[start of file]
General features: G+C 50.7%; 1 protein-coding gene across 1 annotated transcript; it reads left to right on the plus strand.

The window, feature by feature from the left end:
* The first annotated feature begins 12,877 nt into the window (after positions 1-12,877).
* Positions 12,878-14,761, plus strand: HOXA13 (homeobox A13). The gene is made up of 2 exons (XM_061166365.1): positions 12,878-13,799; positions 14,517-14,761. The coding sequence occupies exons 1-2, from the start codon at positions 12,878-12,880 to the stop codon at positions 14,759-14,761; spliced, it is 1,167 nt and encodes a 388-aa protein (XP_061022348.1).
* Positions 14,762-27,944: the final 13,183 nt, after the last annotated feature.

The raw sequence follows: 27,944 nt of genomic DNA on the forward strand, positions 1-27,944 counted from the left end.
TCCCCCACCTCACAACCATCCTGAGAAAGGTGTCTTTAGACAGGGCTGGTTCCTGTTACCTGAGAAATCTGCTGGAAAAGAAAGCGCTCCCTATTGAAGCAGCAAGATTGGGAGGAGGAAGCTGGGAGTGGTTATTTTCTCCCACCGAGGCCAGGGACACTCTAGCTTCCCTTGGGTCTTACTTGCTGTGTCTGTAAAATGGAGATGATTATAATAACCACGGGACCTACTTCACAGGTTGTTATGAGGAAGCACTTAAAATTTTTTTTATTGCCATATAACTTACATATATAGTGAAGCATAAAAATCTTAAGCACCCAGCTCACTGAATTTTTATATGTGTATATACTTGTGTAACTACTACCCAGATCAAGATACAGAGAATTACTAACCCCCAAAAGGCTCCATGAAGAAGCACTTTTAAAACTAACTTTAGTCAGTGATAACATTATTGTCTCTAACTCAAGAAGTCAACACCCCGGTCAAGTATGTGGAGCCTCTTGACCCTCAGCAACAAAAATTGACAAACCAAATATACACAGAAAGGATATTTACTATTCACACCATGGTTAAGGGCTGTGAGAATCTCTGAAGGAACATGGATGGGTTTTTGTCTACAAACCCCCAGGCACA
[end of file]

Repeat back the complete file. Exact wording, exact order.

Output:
General features: G+C 50.7%; 1 protein-coding gene across 1 annotated transcript; it reads left to right on the plus strand.

The window, feature by feature from the left end:
* The first annotated feature begins 12,877 nt into the window (after positions 1-12,877).
* Positions 12,878-14,761, plus strand: HOXA13 (homeobox A13). The gene is made up of 2 exons (XM_061166365.1): positions 12,878-13,799; positions 14,517-14,761. The coding sequence occupies exons 1-2, from the start codon at positions 12,878-12,880 to the stop codon at positions 14,759-14,761; spliced, it is 1,167 nt and encodes a 388-aa protein (XP_061022348.1).
* Positions 14,762-27,944: the final 13,183 nt, after the last annotated feature.

The raw sequence follows: 27,944 nt of genomic DNA on the forward strand, positions 1-27,944 counted from the left end.
TCCCCCACCTCACAACCATCCTGAGAAAGGTGTCTTTAGACAGGGCTGGTTCCTGTTACCTGAGAAATCTGCTGGAAAAGAAAGCGCTCCCTATTGAAGCAGCAAGATTGGGAGGAGGAAGCTGGGAGTGGTTATTTTCTCCCACCGAGGCCAGGGACACTCTAGCTTCCCTTGGGTCTTACTTGCTGTGTCTGTAAAATGGAGATGATTATAATAACCACGGGACCTACTTCACAGGTTGTTATGAGGAAGCACTTAAAATTTTTTTTATTGCCATATAACTTACATATATAGTGAAGCATAAAAATCTTAAGCACCCAGCTCACTGAATTTTTATATGTGTATATACTTGTGTAACTACTACCCAGATCAAGATACAGAGAATTACTAACCCCCAAAAGGCTCCATGAAGAAGCACTTTTAAAACTAACTTTAGTCAGTGATAACATTATTGTCTCTAACTCAAGAAGTCAACACCCCGGTCAAGTATGTGGAGCCTCTTGACCCTCAGCAACAAAAATTGACAAACCAAATATACACAGAAAGGATATTTACTATTCACACCATGGTTAAGGGCTGTGAGAATCTCTGAAGGAACATGGATGGGTTTTTGTCTACAAACCCCCAGGCACA